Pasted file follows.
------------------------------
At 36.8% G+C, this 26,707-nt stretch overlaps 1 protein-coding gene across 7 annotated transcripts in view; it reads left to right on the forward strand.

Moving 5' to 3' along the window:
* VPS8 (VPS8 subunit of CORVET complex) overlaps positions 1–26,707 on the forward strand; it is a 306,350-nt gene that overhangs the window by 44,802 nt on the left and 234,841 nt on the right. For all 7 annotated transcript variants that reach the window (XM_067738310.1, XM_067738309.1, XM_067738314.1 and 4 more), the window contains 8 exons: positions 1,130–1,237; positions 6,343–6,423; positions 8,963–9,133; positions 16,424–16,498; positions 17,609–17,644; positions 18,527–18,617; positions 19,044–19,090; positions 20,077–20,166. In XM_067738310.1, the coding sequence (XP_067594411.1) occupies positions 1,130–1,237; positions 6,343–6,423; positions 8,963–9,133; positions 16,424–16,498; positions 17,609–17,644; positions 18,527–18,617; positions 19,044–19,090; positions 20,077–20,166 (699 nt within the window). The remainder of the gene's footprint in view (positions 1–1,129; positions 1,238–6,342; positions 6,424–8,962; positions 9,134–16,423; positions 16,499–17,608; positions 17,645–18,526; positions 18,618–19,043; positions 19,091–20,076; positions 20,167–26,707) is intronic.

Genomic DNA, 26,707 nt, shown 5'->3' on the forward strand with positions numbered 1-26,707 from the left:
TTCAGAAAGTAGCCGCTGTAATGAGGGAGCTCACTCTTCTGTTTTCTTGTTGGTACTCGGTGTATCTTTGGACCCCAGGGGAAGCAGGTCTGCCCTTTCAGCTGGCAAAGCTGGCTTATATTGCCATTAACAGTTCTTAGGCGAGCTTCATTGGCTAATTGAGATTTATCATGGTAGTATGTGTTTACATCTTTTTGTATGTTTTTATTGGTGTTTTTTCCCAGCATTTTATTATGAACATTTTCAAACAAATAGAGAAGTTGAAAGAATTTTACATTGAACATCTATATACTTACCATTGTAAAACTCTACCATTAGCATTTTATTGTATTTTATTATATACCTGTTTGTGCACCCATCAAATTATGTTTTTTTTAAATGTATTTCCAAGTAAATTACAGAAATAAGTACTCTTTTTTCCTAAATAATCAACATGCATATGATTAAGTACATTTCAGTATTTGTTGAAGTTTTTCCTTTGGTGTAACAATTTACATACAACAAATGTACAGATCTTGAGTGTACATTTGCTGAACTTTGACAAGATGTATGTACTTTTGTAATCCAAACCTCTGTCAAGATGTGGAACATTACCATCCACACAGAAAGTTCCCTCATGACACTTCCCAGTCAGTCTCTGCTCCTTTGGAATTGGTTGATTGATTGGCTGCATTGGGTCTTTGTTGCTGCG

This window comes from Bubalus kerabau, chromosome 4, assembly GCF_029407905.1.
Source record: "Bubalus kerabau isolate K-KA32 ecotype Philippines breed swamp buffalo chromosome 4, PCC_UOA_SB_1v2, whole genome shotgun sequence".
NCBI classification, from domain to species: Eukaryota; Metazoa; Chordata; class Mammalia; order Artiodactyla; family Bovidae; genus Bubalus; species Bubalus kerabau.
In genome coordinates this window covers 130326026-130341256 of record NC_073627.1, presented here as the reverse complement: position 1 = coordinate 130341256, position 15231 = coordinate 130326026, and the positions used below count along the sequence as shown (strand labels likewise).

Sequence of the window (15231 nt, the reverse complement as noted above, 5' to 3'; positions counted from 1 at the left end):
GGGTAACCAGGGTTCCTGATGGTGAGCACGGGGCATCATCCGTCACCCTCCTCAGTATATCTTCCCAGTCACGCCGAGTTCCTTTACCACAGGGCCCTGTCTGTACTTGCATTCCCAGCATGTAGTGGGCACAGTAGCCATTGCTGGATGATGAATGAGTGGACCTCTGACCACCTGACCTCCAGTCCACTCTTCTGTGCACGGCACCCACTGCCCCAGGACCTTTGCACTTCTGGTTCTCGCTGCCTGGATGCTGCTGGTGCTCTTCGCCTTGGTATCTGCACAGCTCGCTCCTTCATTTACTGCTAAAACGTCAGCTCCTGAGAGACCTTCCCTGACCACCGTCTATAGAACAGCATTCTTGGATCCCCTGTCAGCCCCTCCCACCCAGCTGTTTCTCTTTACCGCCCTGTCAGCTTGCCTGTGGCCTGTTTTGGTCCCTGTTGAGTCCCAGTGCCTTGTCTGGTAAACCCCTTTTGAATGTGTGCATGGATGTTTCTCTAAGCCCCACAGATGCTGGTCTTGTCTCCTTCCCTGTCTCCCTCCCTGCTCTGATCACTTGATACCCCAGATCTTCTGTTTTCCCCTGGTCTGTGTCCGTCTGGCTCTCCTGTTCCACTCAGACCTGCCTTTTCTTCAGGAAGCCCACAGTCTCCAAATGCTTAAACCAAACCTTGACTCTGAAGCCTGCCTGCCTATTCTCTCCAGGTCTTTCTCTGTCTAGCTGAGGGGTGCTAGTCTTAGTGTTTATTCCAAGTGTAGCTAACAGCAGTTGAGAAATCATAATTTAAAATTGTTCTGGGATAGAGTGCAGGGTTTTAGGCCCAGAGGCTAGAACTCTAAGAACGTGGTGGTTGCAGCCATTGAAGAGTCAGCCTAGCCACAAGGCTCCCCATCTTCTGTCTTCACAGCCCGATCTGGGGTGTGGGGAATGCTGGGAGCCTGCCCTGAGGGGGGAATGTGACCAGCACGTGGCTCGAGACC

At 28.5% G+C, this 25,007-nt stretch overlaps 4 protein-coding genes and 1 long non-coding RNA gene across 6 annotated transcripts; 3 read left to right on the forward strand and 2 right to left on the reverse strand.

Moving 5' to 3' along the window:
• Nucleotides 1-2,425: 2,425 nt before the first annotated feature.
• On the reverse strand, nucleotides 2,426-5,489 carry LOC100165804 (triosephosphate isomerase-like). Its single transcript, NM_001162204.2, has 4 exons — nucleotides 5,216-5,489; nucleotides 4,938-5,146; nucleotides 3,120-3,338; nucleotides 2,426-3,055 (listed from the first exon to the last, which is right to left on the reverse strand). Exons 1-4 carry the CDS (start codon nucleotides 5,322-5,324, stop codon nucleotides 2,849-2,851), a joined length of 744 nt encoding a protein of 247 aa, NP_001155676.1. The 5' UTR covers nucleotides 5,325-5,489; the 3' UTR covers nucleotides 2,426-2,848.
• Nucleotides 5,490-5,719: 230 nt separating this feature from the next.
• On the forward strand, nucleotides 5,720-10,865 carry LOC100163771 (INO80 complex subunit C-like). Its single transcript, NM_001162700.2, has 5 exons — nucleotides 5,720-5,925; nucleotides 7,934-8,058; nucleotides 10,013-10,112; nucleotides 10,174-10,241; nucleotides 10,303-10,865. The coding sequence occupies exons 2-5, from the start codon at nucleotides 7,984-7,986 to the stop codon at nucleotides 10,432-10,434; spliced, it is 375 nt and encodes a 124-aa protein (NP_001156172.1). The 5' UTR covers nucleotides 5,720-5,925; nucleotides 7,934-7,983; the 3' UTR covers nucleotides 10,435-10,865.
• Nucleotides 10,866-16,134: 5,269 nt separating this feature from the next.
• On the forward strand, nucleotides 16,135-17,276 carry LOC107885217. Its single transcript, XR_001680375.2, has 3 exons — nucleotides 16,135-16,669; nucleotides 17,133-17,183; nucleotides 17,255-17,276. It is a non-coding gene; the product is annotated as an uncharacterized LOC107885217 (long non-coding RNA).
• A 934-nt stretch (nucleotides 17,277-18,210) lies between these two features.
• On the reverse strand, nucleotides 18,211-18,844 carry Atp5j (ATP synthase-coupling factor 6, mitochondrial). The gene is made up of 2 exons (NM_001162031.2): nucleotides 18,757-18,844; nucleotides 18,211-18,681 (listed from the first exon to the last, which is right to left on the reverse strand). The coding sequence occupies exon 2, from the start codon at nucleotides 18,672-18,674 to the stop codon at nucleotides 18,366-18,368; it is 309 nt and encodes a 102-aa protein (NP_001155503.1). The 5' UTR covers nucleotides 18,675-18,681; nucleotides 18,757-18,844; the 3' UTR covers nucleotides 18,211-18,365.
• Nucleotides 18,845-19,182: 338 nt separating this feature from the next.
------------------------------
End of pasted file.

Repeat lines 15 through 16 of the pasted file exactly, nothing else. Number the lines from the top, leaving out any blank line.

• On the reverse strand, nucleotides 2,426-5,489 carry LOC100165804 (triosephosphate isomerase-like). Its single transcript, NM_001162204.2, has 4 exons — nucleotides 5,216-5,489; nucleotides 4,938-5,146; nucleotides 3,120-3,338; nucleotides 2,426-3,055 (listed from the first exon to the last, which is right to left on the reverse strand). Exons 1-4 carry the CDS (start codon nucleotides 5,322-5,324, stop codon nucleotides 2,849-2,851), a joined length of 744 nt encoding a protein of 247 aa, NP_001155676.1. The 5' UTR covers nucleotides 5,325-5,489; the 3' UTR covers nucleotides 2,426-2,848.
• Nucleotides 5,490-5,719: 230 nt separating this feature from the next.